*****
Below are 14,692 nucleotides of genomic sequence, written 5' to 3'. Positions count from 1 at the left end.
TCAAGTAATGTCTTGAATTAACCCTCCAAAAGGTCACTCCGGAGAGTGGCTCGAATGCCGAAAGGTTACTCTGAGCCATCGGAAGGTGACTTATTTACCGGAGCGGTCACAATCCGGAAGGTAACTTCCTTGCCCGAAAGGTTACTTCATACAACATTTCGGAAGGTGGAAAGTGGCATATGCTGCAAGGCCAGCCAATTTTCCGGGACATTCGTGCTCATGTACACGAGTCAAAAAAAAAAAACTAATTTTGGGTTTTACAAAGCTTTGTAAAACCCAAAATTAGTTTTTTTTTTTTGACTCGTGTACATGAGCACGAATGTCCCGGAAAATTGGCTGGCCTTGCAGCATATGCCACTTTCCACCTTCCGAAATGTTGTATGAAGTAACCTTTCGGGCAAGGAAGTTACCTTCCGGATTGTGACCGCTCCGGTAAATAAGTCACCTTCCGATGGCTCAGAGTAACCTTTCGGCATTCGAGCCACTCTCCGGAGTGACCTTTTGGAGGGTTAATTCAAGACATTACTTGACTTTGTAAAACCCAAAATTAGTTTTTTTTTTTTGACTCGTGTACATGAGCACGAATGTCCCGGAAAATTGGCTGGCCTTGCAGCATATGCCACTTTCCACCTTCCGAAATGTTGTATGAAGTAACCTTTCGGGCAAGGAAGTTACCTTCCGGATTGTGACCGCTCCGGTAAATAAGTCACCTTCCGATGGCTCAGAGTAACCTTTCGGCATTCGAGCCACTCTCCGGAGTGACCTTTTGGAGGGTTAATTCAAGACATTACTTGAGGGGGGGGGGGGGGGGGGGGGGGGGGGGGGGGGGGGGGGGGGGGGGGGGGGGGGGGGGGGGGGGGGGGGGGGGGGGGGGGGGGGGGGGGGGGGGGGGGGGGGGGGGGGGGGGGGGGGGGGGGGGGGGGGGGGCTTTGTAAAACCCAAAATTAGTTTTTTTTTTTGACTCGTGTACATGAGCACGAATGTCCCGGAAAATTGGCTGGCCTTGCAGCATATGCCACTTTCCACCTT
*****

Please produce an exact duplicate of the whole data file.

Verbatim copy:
Below are 14,692 nucleotides of genomic sequence, written 5' to 3'. Positions count from 1 at the left end.
TCAAGTAATGTCTTGAATTAACCCTCCAAAAGGTCACTCCGGAGAGTGGCTCGAATGCCGAAAGGTTACTCTGAGCCATCGGAAGGTGACTTATTTACCGGAGCGGTCACAATCCGGAAGGTAACTTCCTTGCCCGAAAGGTTACTTCATACAACATTTCGGAAGGTGGAAAGTGGCATATGCTGCAAGGCCAGCCAATTTTCCGGGACATTCGTGCTCATGTACACGAGTCAAAAAAAAAAAACTAATTTTGGGTTTTACAAAGCTTTGTAAAACCCAAAATTAGTTTTTTTTTTTTGACTCGTGTACATGAGCACGAATGTCCCGGAAAATTGGCTGGCCTTGCAGCATATGCCACTTTCCACCTTCCGAAATGTTGTATGAAGTAACCTTTCGGGCAAGGAAGTTACCTTCCGGATTGTGACCGCTCCGGTAAATAAGTCACCTTCCGATGGCTCAGAGTAACCTTTCGGCATTCGAGCCACTCTCCGGAGTGACCTTTTGGAGGGTTAATTCAAGACATTACTTGACTTTGTAAAACCCAAAATTAGTTTTTTTTTTTTGACTCGTGTACATGAGCACGAATGTCCCGGAAAATTGGCTGGCCTTGCAGCATATGCCACTTTCCACCTTCCGAAATGTTGTATGAAGTAACCTTTCGGGCAAGGAAGTTACCTTCCGGATTGTGACCGCTCCGGTAAATAAGTCACCTTCCGATGGCTCAGAGTAACCTTTCGGCATTCGAGCCACTCTCCGGAGTGACCTTTTGGAGGGTTAATTCAAGACATTACTTGAGGGGGGGGGGGGGGGGGGGGGGGGGGGGGGGGGGGGGGGGGGGGGGGGGGGGGGGGGGGGGGGGGGGGGGGGGGGGGGGGGGGGGGGGGGGGGGGGGGGGGGGGGGGGGGGGGGGGGGGGGGGGGGGGGGGGCTTTGTAAAACCCAAAATTAGTTTTTTTTTTTGACTCGTGTACATGAGCACGAATGTCCCGGAAAATTGGCTGGCCTTGCAGCATATGCCACTTTCCACCTT